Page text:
She stopped bouncing one way and tried bouncing the other. "You know, at one time you wouldn't have just stood there on the beach to watch me. But you've not lost that. It's still there, in you. You just need to find it again. I don't know where it is. Maybe it's been so buried that you can't see it. But it's there. If you find your bounce, maybe you'll hear the rest of the pieces. Right now you can't hear the right notes because all your surrounded by is the wrong ones."

She spun on the spot and then stopped to breathe for a moment. "I'm not sure," she said between breaths, "what it is that holds you back. You talk in your sleep, you know ?"

Craig jumped a little. Nobody had told him he talked in his sleep ever. Not that there had been that many people that would have, but Sarah had certainly never mentioned it. "I do ?"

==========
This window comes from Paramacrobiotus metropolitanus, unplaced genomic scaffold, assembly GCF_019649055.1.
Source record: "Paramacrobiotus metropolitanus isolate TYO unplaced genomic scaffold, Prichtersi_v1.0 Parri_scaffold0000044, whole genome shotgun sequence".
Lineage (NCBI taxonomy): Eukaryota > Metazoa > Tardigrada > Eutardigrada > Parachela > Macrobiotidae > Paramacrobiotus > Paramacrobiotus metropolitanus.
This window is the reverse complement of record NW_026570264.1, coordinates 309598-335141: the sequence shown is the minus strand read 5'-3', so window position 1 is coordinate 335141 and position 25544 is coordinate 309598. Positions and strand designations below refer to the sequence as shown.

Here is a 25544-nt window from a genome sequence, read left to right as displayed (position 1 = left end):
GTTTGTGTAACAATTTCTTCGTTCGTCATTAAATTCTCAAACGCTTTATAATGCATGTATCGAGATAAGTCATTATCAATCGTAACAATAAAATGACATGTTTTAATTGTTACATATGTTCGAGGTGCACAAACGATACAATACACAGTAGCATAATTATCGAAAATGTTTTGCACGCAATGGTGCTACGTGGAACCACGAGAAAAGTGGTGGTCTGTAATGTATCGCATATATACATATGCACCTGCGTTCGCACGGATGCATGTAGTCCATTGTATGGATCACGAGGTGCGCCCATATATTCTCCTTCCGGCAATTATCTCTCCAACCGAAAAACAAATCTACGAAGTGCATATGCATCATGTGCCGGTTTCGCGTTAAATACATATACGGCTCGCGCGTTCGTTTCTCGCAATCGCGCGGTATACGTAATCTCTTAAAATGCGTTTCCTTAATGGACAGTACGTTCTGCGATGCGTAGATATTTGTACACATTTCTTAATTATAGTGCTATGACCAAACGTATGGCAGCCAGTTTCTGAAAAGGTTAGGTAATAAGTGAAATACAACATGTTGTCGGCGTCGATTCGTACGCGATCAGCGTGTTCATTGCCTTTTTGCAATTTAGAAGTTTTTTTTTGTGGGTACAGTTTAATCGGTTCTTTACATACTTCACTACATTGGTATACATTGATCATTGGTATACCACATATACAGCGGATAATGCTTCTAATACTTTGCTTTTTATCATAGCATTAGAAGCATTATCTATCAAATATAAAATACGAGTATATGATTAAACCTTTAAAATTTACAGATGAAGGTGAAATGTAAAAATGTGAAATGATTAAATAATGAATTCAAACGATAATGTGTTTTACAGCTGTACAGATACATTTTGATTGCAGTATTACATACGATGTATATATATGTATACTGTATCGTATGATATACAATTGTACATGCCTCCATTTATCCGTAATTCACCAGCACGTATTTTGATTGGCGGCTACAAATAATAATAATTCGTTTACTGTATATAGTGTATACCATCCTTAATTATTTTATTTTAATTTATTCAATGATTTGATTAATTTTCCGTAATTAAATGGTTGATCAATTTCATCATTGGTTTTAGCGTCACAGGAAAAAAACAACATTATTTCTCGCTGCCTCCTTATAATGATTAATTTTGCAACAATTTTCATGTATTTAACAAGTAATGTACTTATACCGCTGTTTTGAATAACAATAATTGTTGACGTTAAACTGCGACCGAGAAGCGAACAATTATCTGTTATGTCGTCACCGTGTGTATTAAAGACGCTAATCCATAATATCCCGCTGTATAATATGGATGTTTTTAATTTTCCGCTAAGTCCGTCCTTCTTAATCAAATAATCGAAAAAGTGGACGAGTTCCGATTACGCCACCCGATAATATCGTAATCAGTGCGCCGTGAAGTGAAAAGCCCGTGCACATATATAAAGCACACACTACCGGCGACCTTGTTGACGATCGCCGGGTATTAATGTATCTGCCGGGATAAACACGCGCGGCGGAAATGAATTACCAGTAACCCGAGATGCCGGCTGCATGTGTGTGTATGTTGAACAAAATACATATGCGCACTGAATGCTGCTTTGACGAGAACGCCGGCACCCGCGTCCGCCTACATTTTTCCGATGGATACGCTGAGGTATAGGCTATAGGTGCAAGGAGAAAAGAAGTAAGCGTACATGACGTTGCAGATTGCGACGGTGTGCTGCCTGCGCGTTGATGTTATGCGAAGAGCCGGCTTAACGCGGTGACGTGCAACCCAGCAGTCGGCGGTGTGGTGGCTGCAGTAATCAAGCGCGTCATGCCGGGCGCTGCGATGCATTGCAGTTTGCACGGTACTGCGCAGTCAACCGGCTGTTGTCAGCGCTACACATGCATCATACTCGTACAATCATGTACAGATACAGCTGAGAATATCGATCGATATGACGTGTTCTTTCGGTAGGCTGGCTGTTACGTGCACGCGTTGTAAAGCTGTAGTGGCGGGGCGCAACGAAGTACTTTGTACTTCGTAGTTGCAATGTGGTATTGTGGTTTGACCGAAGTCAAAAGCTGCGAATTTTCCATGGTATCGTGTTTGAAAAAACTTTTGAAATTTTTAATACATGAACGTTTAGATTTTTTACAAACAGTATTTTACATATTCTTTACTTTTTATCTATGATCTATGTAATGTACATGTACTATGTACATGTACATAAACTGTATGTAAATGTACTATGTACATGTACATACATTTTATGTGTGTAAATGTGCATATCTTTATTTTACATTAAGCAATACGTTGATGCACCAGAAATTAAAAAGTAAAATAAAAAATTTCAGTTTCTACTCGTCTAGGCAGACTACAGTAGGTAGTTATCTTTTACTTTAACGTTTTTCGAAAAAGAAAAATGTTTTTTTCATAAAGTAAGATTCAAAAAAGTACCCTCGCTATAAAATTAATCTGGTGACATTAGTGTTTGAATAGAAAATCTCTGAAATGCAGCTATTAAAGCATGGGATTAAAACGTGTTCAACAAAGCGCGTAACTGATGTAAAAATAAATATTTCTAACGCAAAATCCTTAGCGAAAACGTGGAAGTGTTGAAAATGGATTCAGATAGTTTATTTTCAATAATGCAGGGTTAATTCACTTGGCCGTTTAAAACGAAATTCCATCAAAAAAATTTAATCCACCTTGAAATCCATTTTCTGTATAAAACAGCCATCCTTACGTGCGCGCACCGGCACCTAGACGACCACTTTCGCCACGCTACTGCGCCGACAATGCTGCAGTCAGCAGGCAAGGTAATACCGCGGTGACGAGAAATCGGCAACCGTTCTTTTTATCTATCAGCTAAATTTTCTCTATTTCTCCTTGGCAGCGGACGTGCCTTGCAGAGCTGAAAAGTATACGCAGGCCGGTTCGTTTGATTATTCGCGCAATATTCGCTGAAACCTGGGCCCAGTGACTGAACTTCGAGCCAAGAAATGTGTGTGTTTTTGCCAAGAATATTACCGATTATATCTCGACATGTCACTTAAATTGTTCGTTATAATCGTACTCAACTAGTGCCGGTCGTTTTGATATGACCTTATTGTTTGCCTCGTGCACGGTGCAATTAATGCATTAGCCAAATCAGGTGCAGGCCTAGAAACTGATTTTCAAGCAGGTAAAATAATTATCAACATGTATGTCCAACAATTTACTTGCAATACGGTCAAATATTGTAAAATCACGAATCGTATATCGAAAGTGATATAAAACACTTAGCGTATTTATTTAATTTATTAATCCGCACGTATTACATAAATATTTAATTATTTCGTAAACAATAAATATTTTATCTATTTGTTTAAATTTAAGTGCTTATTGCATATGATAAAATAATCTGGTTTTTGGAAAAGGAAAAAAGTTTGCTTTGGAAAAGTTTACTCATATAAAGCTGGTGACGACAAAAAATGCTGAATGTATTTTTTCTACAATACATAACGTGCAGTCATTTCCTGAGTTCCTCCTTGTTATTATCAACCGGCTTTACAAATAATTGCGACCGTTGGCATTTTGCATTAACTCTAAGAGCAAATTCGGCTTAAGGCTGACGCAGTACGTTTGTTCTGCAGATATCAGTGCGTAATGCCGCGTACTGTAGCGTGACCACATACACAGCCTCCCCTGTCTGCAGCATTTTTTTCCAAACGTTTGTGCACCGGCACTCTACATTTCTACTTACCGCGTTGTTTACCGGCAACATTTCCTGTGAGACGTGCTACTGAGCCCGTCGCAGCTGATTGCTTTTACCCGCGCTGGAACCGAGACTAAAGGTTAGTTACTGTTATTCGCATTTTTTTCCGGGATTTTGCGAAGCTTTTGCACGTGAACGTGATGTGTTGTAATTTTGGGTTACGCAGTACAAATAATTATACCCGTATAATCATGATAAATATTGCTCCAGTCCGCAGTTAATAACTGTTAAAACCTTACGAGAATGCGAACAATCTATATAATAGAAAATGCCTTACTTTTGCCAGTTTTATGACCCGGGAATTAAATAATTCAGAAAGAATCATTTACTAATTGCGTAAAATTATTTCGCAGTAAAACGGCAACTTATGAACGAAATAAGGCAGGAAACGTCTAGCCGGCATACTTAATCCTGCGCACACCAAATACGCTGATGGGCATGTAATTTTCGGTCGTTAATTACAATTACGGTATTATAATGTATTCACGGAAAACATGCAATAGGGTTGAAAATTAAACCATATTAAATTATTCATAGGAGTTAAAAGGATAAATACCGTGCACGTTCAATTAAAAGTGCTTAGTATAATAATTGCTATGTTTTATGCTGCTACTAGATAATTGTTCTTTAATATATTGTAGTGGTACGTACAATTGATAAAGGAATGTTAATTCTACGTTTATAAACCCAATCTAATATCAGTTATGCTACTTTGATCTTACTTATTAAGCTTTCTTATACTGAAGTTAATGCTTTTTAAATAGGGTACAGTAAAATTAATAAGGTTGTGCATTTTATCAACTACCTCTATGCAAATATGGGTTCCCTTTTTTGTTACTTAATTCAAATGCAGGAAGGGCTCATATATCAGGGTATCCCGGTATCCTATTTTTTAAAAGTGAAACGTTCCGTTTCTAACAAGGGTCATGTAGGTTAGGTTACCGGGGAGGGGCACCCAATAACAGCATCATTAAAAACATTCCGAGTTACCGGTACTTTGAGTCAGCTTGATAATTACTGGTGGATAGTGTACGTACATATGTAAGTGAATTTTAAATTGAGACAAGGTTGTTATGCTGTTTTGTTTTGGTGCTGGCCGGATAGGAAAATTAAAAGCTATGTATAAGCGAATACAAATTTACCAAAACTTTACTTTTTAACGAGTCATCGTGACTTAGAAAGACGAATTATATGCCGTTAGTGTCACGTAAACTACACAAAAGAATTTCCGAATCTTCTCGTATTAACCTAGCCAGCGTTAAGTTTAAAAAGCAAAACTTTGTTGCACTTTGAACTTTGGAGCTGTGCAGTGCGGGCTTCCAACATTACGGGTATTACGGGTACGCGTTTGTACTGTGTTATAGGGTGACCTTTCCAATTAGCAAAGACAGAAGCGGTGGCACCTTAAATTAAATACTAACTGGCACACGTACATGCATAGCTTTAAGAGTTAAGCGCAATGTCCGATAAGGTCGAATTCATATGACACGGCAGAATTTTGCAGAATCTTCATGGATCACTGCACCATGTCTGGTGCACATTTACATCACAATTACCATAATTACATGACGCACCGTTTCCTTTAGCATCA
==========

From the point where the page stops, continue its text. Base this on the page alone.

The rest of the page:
"A little. Just the odd word now and then. It's like you want to say something but you can't find the right words. It's all real words, though. You remember a few months ago when you were here last ? You fell asleep in the sun ? You were talking then."

Craig wondered what secrets he might have let slip whilst asleep. Then decided that given how much Suzanne already knew of him, there probably wasn't much that she didn't already know in any case. Suzanne slipped her arm around his waste and the continued back up the beach.

"Something about things not being right. You couldn't change things. Then there was something about seeing things differently. And at the end you said something about the helping the rabbit." She looked a little puzzled. "I don't think that last bit wasn't related to the rest, though. But it all made me think. It's only when you look at someone properly that you see who they are. Just spending time with them isn't enough. You need to put together a picture of who they are not only from what they say and do, but of what they mean. The things you said whilst you were asleep weren't all that much, but they let me think about you differently."